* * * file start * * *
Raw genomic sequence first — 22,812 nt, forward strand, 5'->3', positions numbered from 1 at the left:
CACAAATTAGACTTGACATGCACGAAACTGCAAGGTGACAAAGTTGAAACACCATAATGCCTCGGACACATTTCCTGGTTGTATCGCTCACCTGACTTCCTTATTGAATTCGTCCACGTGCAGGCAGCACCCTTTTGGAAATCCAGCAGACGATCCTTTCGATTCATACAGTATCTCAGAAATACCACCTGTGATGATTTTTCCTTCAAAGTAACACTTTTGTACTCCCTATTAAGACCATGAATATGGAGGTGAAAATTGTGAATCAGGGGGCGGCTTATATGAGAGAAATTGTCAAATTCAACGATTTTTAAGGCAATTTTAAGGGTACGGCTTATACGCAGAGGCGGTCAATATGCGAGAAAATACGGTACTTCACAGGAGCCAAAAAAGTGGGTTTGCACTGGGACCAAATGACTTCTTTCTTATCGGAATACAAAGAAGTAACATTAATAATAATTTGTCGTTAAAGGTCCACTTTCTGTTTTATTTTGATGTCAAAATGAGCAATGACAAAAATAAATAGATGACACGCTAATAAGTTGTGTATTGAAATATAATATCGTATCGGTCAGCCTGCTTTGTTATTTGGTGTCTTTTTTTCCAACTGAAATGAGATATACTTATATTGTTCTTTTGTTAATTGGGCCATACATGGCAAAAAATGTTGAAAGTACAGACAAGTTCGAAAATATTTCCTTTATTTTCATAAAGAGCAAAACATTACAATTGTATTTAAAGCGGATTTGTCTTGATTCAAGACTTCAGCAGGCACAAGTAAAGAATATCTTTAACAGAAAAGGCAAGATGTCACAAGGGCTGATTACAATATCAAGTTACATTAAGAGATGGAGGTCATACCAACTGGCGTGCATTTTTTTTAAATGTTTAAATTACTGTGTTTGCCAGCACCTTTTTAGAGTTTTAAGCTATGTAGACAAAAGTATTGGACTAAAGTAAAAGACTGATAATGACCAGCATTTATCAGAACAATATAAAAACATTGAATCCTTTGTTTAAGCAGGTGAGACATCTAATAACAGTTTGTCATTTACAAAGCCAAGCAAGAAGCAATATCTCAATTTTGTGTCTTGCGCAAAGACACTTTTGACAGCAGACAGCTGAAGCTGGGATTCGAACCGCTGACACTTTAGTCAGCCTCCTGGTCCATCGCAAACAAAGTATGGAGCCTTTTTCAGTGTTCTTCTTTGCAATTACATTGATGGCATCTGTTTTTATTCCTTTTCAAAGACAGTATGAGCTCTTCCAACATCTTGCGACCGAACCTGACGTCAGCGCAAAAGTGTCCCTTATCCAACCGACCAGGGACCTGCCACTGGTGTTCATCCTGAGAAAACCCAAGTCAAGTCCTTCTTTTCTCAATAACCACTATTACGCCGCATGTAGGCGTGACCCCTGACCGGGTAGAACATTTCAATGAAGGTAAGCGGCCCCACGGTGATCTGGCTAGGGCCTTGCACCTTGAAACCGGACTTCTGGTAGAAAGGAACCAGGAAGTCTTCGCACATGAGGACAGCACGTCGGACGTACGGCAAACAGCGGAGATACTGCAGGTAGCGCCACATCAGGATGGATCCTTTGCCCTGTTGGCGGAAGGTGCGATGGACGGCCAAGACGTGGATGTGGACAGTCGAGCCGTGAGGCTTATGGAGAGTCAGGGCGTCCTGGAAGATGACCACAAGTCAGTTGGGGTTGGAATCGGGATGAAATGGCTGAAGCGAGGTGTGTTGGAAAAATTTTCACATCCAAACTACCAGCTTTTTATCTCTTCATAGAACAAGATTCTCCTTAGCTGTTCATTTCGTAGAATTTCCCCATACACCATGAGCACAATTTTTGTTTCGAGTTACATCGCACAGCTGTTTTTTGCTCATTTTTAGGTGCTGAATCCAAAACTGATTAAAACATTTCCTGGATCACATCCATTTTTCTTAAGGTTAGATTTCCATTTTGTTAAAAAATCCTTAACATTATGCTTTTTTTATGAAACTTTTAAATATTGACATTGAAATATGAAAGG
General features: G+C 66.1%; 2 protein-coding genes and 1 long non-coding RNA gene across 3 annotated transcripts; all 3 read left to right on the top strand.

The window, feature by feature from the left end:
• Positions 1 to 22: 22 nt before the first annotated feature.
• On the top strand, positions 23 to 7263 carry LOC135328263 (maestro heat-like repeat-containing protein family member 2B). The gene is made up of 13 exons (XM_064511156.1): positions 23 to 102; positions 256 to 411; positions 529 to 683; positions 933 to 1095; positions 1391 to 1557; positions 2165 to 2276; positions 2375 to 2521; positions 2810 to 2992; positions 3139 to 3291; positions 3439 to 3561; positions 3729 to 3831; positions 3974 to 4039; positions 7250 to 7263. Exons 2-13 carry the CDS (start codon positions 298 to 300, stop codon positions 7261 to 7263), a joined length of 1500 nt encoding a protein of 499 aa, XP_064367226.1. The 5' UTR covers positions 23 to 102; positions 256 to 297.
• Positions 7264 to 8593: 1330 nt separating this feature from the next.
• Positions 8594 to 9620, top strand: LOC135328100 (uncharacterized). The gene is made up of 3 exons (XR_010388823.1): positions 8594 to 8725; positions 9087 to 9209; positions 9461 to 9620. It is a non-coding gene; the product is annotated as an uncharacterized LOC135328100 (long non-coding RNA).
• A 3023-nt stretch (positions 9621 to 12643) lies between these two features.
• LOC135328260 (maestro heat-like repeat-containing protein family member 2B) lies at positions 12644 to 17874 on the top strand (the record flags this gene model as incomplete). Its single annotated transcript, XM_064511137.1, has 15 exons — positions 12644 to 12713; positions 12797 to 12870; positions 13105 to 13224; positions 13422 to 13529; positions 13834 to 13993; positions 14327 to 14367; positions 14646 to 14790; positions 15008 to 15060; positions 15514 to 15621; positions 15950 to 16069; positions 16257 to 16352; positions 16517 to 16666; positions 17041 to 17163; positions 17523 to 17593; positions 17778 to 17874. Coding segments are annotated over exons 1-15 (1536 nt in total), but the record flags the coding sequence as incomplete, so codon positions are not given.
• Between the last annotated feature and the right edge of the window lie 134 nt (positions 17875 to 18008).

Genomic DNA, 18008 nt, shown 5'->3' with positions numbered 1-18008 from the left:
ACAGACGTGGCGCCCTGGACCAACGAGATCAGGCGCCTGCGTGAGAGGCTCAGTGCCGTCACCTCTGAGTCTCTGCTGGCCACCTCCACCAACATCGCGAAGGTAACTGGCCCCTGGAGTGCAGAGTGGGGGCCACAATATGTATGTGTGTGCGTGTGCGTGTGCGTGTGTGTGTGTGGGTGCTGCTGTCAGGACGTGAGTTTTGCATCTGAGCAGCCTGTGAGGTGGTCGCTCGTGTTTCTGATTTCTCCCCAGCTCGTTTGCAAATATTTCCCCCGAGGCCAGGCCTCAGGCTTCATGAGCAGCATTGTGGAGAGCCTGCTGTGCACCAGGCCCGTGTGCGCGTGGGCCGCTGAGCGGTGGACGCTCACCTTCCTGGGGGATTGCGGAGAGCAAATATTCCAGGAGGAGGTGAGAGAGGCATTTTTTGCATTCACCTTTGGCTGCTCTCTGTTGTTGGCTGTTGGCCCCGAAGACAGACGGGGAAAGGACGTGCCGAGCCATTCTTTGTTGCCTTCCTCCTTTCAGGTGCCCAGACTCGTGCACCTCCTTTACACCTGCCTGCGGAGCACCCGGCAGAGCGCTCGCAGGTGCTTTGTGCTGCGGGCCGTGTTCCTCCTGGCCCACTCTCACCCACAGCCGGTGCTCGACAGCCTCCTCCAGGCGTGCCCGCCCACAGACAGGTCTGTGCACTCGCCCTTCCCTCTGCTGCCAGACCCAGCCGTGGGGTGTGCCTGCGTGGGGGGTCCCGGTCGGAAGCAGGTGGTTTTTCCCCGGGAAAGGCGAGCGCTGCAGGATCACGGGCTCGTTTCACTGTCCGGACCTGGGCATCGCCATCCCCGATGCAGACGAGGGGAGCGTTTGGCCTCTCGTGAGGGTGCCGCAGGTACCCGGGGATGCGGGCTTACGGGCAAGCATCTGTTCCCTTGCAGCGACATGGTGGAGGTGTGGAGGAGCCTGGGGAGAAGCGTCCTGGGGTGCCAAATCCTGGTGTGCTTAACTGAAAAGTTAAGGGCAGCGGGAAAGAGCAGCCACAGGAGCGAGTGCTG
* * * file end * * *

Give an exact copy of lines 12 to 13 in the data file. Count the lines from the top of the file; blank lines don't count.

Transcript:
Genomic DNA, 18008 nt, shown 5'->3' with positions numbered 1-18008 from the left:
ACAGACGTGGCGCCCTGGACCAACGAGATCAGGCGCCTGCGTGAGAGGCTCAGTGCCGTCACCTCTGAGTCTCTGCTGGCCACCTCCACCAACATCGCGAAGGTAACTGGCCCCTGGAGTGCAGAGTGGGGGCCACAATATGTATGTGTGTGCGTGTGCGTGTGCGTGTGTGTGTGTGGGTGCTGCTGTCAGGACGTGAGTTTTGCATCTGAGCAGCCTGTGAGGTGGTCGCTCGTGTTTCTGATTTCTCCCCAGCTCGTTTGCAAATATTTCCCCCGAGGCCAGGCCTCAGGCTTCATGAGCAGCATTGTGGAGAGCCTGCTGTGCACCAGGCCCGTGTGCGCGTGGGCCGCTGAGCGGTGGACGCTCACCTTCCTGGGGGATTGCGGAGAGCAAATATTCCAGGAGGAGGTGAGAGAGGCATTTTTTGCATTCACCTTTGGCTGCTCTCTGTTGTTGGCTGTTGGCCCCGAAGACAGACGGGGAAAGGACGTGCCGAGCCATTCTTTGTTGCCTTCCTCCTTTCAGGTGCCCAGACTCGTGCACCTCCTTTACACCTGCCTGCGGAGCACCCGGCAGAGCGCTCGCAGGTGCTTTGTGCTGCGGGCCGTGTTCCTCCTGGCCCACTCTCACCCACAGCCGGTGCTCGACAGCCTCCTCCAGGCGTGCCCGCCCACAGACAGGTCTGTGCACTCGCCCTTCCCTCTGCTGCCAGACCCAGCCGTGGGGTGTGCCTGCGTGGGGGGTCCCGGTCGGAAGCAGGTGGTTTTTCCCCGGGAAAGGCGAGCGCTGCAGGATCACGGGCTCGTTTCACTGTCCGGACCTGGGCATCGCCATCCCCGATGCAGACGAGGGGAGCGTTTGGCCTCTCGTGAGGGTGCCGCAGGTACCCGGGGATGCGGGCTTACGGGCAAGCATCTGTTCCCTTGCAGCGACATGGTGGAGGTGTGGAGGAGCCTGGGGAGAAGCGTCCTGGGGTGCCAAATCCTGGTGTGCTTAACTGAAAAGTTAAGGGCAGCGGGAAAGAGCAGCCACAGGAGCGAGTGCTG